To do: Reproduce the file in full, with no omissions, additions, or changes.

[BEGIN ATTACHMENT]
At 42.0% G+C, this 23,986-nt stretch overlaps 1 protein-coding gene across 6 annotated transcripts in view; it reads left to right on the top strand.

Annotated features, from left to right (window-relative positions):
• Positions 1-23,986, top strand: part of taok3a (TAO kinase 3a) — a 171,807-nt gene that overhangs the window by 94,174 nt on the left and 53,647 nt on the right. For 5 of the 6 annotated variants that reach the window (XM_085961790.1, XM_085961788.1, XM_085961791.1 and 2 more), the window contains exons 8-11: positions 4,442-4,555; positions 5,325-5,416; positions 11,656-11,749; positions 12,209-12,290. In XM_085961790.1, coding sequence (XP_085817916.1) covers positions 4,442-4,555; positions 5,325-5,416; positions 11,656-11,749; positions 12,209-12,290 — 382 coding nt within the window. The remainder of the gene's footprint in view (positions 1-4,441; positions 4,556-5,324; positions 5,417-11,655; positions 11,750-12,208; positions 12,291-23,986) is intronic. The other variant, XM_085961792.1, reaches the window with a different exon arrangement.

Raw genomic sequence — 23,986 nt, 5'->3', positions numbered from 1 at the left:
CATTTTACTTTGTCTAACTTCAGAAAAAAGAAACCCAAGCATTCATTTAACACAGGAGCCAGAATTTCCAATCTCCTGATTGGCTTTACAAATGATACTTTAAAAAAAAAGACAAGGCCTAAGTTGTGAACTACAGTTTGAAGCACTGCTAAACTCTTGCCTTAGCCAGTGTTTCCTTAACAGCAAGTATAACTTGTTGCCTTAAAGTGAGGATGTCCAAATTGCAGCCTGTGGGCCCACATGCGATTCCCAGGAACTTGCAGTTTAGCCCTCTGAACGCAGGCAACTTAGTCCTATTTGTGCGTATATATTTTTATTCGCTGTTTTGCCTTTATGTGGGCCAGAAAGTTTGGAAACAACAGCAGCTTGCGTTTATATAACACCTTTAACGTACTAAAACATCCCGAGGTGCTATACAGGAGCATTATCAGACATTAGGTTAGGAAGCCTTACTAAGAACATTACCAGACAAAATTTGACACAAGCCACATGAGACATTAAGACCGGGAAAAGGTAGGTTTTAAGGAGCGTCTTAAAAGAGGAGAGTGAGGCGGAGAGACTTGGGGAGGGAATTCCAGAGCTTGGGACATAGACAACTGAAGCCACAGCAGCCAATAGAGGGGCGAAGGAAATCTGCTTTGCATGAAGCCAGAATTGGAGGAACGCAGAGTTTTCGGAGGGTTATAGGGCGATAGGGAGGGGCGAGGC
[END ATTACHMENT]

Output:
At 42.0% G+C, this 23,986-nt stretch overlaps 1 protein-coding gene across 6 annotated transcripts in view; it reads left to right on the top strand.

Annotated features, from left to right (window-relative positions):
• Positions 1-23,986, top strand: part of taok3a (TAO kinase 3a) — a 171,807-nt gene that overhangs the window by 94,174 nt on the left and 53,647 nt on the right. For 5 of the 6 annotated variants that reach the window (XM_085961790.1, XM_085961788.1, XM_085961791.1 and 2 more), the window contains exons 8-11: positions 4,442-4,555; positions 5,325-5,416; positions 11,656-11,749; positions 12,209-12,290. In XM_085961790.1, coding sequence (XP_085817916.1) covers positions 4,442-4,555; positions 5,325-5,416; positions 11,656-11,749; positions 12,209-12,290 — 382 coding nt within the window. The remainder of the gene's footprint in view (positions 1-4,441; positions 4,556-5,324; positions 5,417-11,655; positions 11,750-12,208; positions 12,291-23,986) is intronic. The other variant, XM_085961792.1, reaches the window with a different exon arrangement.

Raw genomic sequence — 23,986 nt, 5'->3', positions numbered from 1 at the left:
CATTTTACTTTGTCTAACTTCAGAAAAAAGAAACCCAAGCATTCATTTAACACAGGAGCCAGAATTTCCAATCTCCTGATTGGCTTTACAAATGATACTTTAAAAAAAAAGACAAGGCCTAAGTTGTGAACTACAGTTTGAAGCACTGCTAAACTCTTGCCTTAGCCAGTGTTTCCTTAACAGCAAGTATAACTTGTTGCCTTAAAGTGAGGATGTCCAAATTGCAGCCTGTGGGCCCACATGCGATTCCCAGGAACTTGCAGTTTAGCCCTCTGAACGCAGGCAACTTAGTCCTATTTGTGCGTATATATTTTTATTCGCTGTTTTGCCTTTATGTGGGCCAGAAAGTTTGGAAACAACAGCAGCTTGCGTTTATATAACACCTTTAACGTACTAAAACATCCCGAGGTGCTATACAGGAGCATTATCAGACATTAGGTTAGGAAGCCTTACTAAGAACATTACCAGACAAAATTTGACACAAGCCACATGAGACATTAAGACCGGGAAAAGGTAGGTTTTAAGGAGCGTCTTAAAAGAGGAGAGTGAGGCGGAGAGACTTGGGGAGGGAATTCCAGAGCTTGGGACATAGACAACTGAAGCCACAGCAGCCAATAGAGGGGCGAAGGAAATCTGCTTTGCATGAAGCCAGAATTGGAGGAACGCAGAGTTTTCGGAGGGTTATAGGGCGATAGGGAGGGGCGAGGC